Missouri Republican Rep. Roy Blunt said his vote against the DTV bill was primarily about public safety. "Every day that goes by without this transition is another day that our firefighters, policemen and EMTs cannot effectively communicate," he said.
Blunt said he supported the bill, proposed by Rep. Joe Barton (D-TX), to correct the DTV converter box coupon accounting problem, saying that it would clear up the current backlog.He specifically cited the Fraternal Order of Police objection to moving the date.
As a trained TV Broadcast Engineer, I have both setups, digital and analog. I favor the few digital signals for the quality but favor the analog signal for the amount of choices. I only get two maybe three digital signals and all the analog signals I want. I enjoy the fact that I can carry a small portable analog tv anywhere and pickup a signal. No portable digital sets yet(5"-13"). People have to get off their high horse and remember that people are losing their jobs and not everyone can afford a new digital TV set. There's a waiting list for the coupons for converters also. Show some compassion for the "have nots". Not everyone is as lucky as you to enjoy the luxuries.
Sal - 1/29/2009 8:32:57 PM EST
The delay will hurt every station from a power consumtion standpoint as it takes so much more power to operate analog transmitters. Another issue is that companies spent millions to coordinate these efforts and are wiating for Feb to make it happen, how much more will they have to spend on a problem they never aske for to begin with, tax implications, power bills, etc. I am glad they denied the bill, maybe things will actually get done now. If you are watching over the air signals, then you have been getting the information you need, and if you cannot install it, I am sure someone they know can help or read the directions on the converter box. By the way, you will still get Analog information for emergency and OTA instructions 30-60 days after the transition and border towns willstill be allowed to broadcast analog. Bigger problem: stations are allowed to transition anyway if the date was pushed back. Do you have any idea the magntude of issues with some coverage areqas operating and other operating analog without coordinated effort? Much larger than transitioning in FEB and fixing problems as they areise to each customer. It seems to me FCC was not prepared for the past 6 years to set up call centers to field all the calls, it seemed to me it was their way of compensating for their shortfalls.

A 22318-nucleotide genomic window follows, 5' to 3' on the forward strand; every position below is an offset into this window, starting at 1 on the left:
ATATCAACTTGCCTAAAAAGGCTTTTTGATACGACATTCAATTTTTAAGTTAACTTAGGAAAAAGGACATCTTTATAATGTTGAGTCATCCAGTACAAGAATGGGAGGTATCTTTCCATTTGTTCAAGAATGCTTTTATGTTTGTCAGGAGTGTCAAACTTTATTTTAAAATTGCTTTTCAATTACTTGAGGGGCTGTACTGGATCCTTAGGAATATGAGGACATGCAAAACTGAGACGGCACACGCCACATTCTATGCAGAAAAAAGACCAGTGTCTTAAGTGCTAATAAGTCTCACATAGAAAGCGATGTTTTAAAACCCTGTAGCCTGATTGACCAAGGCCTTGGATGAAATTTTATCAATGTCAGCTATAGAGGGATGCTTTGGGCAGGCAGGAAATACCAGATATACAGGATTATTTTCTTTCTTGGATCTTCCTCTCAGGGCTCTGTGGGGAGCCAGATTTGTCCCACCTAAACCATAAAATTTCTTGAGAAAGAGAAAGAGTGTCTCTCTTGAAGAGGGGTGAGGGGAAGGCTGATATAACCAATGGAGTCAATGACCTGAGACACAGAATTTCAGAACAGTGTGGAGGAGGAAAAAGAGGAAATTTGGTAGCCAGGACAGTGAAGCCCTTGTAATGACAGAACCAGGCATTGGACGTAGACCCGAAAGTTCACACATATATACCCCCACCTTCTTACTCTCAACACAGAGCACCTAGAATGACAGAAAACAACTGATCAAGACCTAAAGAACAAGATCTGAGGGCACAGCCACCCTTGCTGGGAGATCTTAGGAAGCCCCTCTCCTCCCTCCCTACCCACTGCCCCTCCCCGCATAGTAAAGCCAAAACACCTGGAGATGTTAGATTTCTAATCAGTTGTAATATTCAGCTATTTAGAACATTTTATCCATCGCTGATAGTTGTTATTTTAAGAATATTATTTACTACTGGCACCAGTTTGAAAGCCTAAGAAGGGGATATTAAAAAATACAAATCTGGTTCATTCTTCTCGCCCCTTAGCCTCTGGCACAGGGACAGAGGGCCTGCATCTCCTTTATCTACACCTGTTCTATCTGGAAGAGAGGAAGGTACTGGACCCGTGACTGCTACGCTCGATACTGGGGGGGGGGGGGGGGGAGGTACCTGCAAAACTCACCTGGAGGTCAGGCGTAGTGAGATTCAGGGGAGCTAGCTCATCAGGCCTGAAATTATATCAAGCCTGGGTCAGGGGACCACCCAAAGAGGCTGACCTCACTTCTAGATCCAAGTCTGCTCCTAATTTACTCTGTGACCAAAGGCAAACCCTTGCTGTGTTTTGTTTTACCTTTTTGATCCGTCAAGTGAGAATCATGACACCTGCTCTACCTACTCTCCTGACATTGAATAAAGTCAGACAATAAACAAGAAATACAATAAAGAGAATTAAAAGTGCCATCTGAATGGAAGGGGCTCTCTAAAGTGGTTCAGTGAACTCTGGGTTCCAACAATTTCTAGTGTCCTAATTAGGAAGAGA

Paulo Fernandes - 1/28/2009 4:57:55 PM EST
God bless the Republicans for having the guts to stand up to those who were trying to ram this through. Now we can go ahead and make the transition and get it over with. It's really not that painful and will soon be a memory when everyone is enjoying the higher quality of digital signals. I have had a set top box since 2002 and I love it.
James Hartline - 1/28/2009 4:40:50 PM EST
Delaying the opening of the 700 MHz spectrum to new companies that have already paid the price for the realignment will cost much more in terms of economic growth. Those that will allegedly go without access to TV roughly equals 3% of the 300 million population... logic would dictate the amount of jobs and revenue created from immediately rolling out the new 700 MHz spectrum far outweighs the delay.
Albert Cowan - 1/28/2009 3:28:13 PM EST
The signals are the problem not the boxes. I have a digital/analog set. In analog mode I get 16 channels in digital mode I get ZERO channels. If I hook a converter to analog I get 1 digital and 2 other digitals heavily pixilated and unwatchable. I live 3 miles NW of Sears Tower. This will show you the converter boxes are the least of the worries. It's interesting with this vote as it seems to be American voted less for Obama than against GW Bush.
Eric Post - 1/28/2009 2:34:31 PM EST